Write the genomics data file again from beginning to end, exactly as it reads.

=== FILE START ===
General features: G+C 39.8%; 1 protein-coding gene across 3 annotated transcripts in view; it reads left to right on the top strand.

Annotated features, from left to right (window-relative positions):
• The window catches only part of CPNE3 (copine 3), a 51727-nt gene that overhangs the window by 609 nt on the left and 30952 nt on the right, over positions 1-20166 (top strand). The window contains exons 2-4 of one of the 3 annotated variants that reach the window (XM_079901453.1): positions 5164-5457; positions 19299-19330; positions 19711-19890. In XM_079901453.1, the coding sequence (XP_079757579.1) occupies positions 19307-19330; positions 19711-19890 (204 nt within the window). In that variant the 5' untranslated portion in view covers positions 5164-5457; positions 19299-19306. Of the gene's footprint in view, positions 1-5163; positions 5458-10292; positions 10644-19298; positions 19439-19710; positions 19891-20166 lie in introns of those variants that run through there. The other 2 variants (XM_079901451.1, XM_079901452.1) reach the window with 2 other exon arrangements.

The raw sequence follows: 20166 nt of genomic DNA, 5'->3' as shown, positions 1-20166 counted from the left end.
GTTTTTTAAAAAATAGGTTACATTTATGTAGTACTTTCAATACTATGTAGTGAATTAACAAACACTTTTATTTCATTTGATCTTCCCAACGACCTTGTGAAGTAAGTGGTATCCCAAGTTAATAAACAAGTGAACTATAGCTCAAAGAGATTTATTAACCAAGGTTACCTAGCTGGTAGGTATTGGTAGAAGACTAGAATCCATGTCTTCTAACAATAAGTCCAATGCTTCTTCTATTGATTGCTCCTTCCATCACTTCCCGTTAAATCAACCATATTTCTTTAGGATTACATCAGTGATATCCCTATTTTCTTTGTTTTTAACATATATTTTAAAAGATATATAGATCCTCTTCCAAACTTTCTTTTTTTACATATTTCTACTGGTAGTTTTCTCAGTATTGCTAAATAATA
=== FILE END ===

General features: G+C 39.8%; 1 protein-coding gene across 3 annotated transcripts in view; it reads left to right on the top strand.

Annotated features, from left to right (window-relative positions):
• The window catches only part of CPNE3 (copine 3), a 51727-nt gene that overhangs the window by 609 nt on the left and 30952 nt on the right, over positions 1-20166 (top strand). The window contains exons 2-4 of one of the 3 annotated variants that reach the window (XM_079901453.1): positions 5164-5457; positions 19299-19330; positions 19711-19890. In XM_079901453.1, the coding sequence (XP_079757579.1) occupies positions 19307-19330; positions 19711-19890 (204 nt within the window). In that variant the 5' untranslated portion in view covers positions 5164-5457; positions 19299-19306. Of the gene's footprint in view, positions 1-5163; positions 5458-10292; positions 10644-19298; positions 19439-19710; positions 19891-20166 lie in introns of those variants that run through there. The other 2 variants (XM_079901451.1, XM_079901452.1) reach the window with 2 other exon arrangements.

The raw sequence follows: 20166 nt of genomic DNA, 5'->3' as shown, positions 1-20166 counted from the left end.
GTTTTTTAAAAAATAGGTTACATTTATGTAGTACTTTCAATACTATGTAGTGAATTAACAAACACTTTTATTTCATTTGATCTTCCCAACGACCTTGTGAAGTAAGTGGTATCCCAAGTTAATAAACAAGTGAACTATAGCTCAAAGAGATTTATTAACCAAGGTTACCTAGCTGGTAGGTATTGGTAGAAGACTAGAATCCATGTCTTCTAACAATAAGTCCAATGCTTCTTCTATTGATTGCTCCTTCCATCACTTCCCGTTAAATCAACCATATTTCTTTAGGATTACATCAGTGATATCCCTATTTTCTTTGTTTTTAACATATATTTTAAAAGATATATAGATCCTCTTCCAAACTTTCTTTTTTTACATATTTCTACTGGTAGTTTTCTCAGTATTGCTAAATAATA